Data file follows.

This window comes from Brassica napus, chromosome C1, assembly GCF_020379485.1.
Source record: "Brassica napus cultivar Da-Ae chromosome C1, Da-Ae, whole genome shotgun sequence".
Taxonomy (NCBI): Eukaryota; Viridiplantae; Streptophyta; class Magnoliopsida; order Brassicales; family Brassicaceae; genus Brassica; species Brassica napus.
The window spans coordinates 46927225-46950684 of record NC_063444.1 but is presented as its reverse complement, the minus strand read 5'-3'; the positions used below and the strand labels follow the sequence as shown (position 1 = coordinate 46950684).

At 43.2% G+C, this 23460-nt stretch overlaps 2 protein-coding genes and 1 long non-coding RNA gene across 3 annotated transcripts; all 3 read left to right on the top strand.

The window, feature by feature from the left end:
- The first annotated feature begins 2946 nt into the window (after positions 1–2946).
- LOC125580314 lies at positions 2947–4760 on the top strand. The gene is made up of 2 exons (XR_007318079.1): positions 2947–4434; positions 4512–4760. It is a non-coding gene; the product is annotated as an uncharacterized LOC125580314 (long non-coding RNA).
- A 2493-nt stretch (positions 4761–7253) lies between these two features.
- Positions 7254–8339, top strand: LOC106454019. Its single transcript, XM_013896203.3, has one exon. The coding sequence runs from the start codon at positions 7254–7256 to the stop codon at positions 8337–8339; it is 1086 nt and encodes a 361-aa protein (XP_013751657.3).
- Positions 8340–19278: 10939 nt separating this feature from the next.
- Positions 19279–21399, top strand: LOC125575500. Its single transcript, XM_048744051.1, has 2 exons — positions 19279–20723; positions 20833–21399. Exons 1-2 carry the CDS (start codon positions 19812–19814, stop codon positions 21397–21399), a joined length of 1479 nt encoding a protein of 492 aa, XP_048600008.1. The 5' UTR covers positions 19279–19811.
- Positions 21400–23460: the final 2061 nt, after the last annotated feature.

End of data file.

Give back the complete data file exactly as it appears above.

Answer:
This window comes from Brassica napus, chromosome C1, assembly GCF_020379485.1.
Source record: "Brassica napus cultivar Da-Ae chromosome C1, Da-Ae, whole genome shotgun sequence".
Taxonomy (NCBI): Eukaryota; Viridiplantae; Streptophyta; class Magnoliopsida; order Brassicales; family Brassicaceae; genus Brassica; species Brassica napus.
The window spans coordinates 46927225-46950684 of record NC_063444.1 but is presented as its reverse complement, the minus strand read 5'-3'; the positions used below and the strand labels follow the sequence as shown (position 1 = coordinate 46950684).

At 43.2% G+C, this 23460-nt stretch overlaps 2 protein-coding genes and 1 long non-coding RNA gene across 3 annotated transcripts; all 3 read left to right on the top strand.

The window, feature by feature from the left end:
- The first annotated feature begins 2946 nt into the window (after positions 1–2946).
- LOC125580314 lies at positions 2947–4760 on the top strand. The gene is made up of 2 exons (XR_007318079.1): positions 2947–4434; positions 4512–4760. It is a non-coding gene; the product is annotated as an uncharacterized LOC125580314 (long non-coding RNA).
- A 2493-nt stretch (positions 4761–7253) lies between these two features.
- Positions 7254–8339, top strand: LOC106454019. Its single transcript, XM_013896203.3, has one exon. The coding sequence runs from the start codon at positions 7254–7256 to the stop codon at positions 8337–8339; it is 1086 nt and encodes a 361-aa protein (XP_013751657.3).
- Positions 8340–19278: 10939 nt separating this feature from the next.
- Positions 19279–21399, top strand: LOC125575500. Its single transcript, XM_048744051.1, has 2 exons — positions 19279–20723; positions 20833–21399. Exons 1-2 carry the CDS (start codon positions 19812–19814, stop codon positions 21397–21399), a joined length of 1479 nt encoding a protein of 492 aa, XP_048600008.1. The 5' UTR covers positions 19279–19811.
- Positions 21400–23460: the final 2061 nt, after the last annotated feature.